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Monday, May 24, 2010

Foreign Brewers Accused of Exploitation in Cambodia

PHNOM PENH — Enjoying an after-work beer is common enough in Cambodia, for men at least. In hundreds of beer gardens, female beer promoters in corporate uniforms bearing the names of international or local brands try to entice them to buy their beer.

But working as a beer promoter is frowned upon socially. Sharon Wilkinson, who heads Care International, a non-governmental organization (NGO) that works with the women, says they are typically viewed as little more than sex workers.

Wilkinson says beer gardens are an environment where "sexual harassment including physical abuse is high."

Hers is a point of view that resonates with researchers from Canada's University of Guelph.

In a recent report, they conclude that brewers, including the world's largest beer firms, are exploiting women by allowing local distributors to underpay them.

A key finding was that 57 per cent of 122 beer promoters surveyed last year in Siem Reap in north-western Cambodia were compelled to engage in sex work to supplement their average monthly incomes of 81 dollars.

Professor Ian Lubek, who led the research, says wages for the country's 4,000 beer promoters must double to reduce the risk of HIV infection.

"A living wage is required," he says, explaining salaries would need to rise to 200 dollars monthly. "Beer sellers, no matter what brand, have never received a living wage in Cambodia."

Lubek says the women support three to four people each and describes workplace conditions as "toxic" with sexual harassment and excessive drinking common.

For their part, the world's four biggest brewers reject the claim that low wages force some beer promoters to engage in sex work.

The brewers - Belgium-based Anheuser-Busch InBev NV, London's SAB-Miller PLC, Dutch firm Heineken NV and Danish brewer Carlsberg A/S - together sell half the world's beer and enjoy the lion's share of the Cambodian market.

They say beer promoters, who they stress are employed by distributors and not the brewers, receive adequate wages.

The brewers have been criticized before and in 2006 set up an association to improve conditions. The objectives of the Beer Selling Industry of Cambodia include ensuring women have work contracts, receive proper training and have clear grievance procedures.

Carlsberg spokeswoman Berky Kong says an association survey showed average monthly incomes, including commission, were 110 dollars.

"The pay we are offering is actually very good money for them, considering their actual working hours per day are four to six hours," Kong said of Carlsberg's 635 beer promoters. Garment workers, by contrast, receive around 50 dollars a month for longer hours, she said.

Kong says beer promoters are "normally not the only person bringing income to the family" but declined to say how many of Carlsberg's promoters are single women and, therefore, more likely to be in such a position.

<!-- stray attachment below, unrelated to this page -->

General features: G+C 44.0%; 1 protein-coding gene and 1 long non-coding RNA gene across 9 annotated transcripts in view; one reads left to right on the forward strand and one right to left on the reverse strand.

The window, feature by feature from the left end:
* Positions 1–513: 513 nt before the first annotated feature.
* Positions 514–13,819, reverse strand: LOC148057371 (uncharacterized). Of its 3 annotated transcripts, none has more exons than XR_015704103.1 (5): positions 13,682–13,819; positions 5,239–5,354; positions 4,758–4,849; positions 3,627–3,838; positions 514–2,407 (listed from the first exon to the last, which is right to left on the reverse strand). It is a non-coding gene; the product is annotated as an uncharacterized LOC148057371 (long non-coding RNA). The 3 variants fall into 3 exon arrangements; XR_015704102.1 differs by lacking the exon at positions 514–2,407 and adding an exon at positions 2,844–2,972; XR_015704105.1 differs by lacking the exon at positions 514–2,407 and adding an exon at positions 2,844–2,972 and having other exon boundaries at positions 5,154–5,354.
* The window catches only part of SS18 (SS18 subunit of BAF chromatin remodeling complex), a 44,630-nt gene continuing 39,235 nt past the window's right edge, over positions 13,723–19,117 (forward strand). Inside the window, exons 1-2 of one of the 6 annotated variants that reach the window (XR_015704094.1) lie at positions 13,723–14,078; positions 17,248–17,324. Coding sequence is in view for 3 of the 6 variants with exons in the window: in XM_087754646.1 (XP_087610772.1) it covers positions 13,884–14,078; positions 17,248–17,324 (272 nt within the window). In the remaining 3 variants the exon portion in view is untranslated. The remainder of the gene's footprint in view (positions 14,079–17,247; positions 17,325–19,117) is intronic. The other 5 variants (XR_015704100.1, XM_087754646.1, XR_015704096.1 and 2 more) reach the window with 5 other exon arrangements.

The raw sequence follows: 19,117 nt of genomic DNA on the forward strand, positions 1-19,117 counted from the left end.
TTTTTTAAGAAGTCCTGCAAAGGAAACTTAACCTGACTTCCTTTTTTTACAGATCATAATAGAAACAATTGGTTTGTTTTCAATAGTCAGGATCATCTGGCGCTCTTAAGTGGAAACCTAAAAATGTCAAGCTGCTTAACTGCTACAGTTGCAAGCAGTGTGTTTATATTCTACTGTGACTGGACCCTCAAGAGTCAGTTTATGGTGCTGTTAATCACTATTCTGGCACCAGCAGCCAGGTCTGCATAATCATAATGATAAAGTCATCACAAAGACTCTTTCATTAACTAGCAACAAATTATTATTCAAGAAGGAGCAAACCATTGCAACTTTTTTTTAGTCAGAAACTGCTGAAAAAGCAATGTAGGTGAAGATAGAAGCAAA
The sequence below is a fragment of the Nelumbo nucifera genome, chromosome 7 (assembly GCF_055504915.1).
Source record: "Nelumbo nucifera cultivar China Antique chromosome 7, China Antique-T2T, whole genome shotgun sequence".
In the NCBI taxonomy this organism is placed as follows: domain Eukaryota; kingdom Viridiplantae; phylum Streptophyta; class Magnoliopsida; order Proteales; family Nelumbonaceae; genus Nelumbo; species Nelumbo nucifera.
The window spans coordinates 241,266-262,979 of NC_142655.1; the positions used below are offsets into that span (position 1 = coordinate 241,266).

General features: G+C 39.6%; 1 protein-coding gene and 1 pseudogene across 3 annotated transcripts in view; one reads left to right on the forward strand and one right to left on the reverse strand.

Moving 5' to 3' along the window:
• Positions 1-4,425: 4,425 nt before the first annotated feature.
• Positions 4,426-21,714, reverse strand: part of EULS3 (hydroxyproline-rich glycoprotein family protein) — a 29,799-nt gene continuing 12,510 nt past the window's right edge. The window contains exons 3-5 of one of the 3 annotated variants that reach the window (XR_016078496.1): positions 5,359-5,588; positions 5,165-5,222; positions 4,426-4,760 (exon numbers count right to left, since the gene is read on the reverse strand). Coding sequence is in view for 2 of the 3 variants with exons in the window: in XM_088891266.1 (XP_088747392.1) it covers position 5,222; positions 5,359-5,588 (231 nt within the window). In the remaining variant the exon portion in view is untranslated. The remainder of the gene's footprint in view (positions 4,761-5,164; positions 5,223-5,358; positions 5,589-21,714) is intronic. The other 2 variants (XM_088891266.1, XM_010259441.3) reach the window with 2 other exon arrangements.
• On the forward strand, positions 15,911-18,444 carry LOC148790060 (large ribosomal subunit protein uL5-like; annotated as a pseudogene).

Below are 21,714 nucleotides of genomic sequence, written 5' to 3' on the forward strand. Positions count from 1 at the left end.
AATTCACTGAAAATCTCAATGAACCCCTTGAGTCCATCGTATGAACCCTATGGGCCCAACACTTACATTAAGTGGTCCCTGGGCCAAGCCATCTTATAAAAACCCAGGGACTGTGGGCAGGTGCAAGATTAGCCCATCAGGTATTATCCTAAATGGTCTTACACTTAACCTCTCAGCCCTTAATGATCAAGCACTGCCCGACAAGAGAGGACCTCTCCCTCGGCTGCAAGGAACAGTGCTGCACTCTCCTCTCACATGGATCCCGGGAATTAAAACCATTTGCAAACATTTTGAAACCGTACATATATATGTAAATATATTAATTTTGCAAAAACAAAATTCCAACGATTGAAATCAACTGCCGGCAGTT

Association rules also prohibit beer promoters from drinking alcohol at work although Lubek found 99 per cent still drink daily and most to excess, citing pressure from customers. That adds to the risk of contracting HIV, he said.

Beer promoters have long been among those most at risk of contracting HIV in Cambodia. The government's National Aids Authority says 0.9 per cent of the adult population is HIV-positive. Although the rate among beer promoters remains unknown, rates of 20 per cent have been cited by NGOs.

Cambodia is undergoing a shift in sexual behaviour since a 2008 law banned prostitution. Organizations such as the Joint United Nations Programme on HIV/AIDS are worried that fewer measures could be taken to combat the risks as sex work moves from brothels into beer gardens and karaoke parlours.

Lubek's report states that 80 beer promoters of 900 interviewed in the past seven years in Siem Reap have since died. He says he believes HIV-related infections are the reason although a lack of death certificates means their causes of death remain unknown.

"But that so many women should die so young - average age 25 years - is startling," he says.

The brewers say providing anti-retrovirals - another demand of Lubek's report - is unsuitable. Heineken's press officer Jeroen Breuer says the firm leaves that to the health service.

"What Heineken does is focus on providing information and education," Breuer says.

It is a position with which Care International agrees, not least since HIV-positive Cambodians remain stigmatized. Besides that, relying on an employer for life-saving medication might prevent women from moving jobs.

"If we're really going to make the change, we have to change the behaviour of the drinking man," Wilkinson says. "That's where the change comes, and that's what we're working on."

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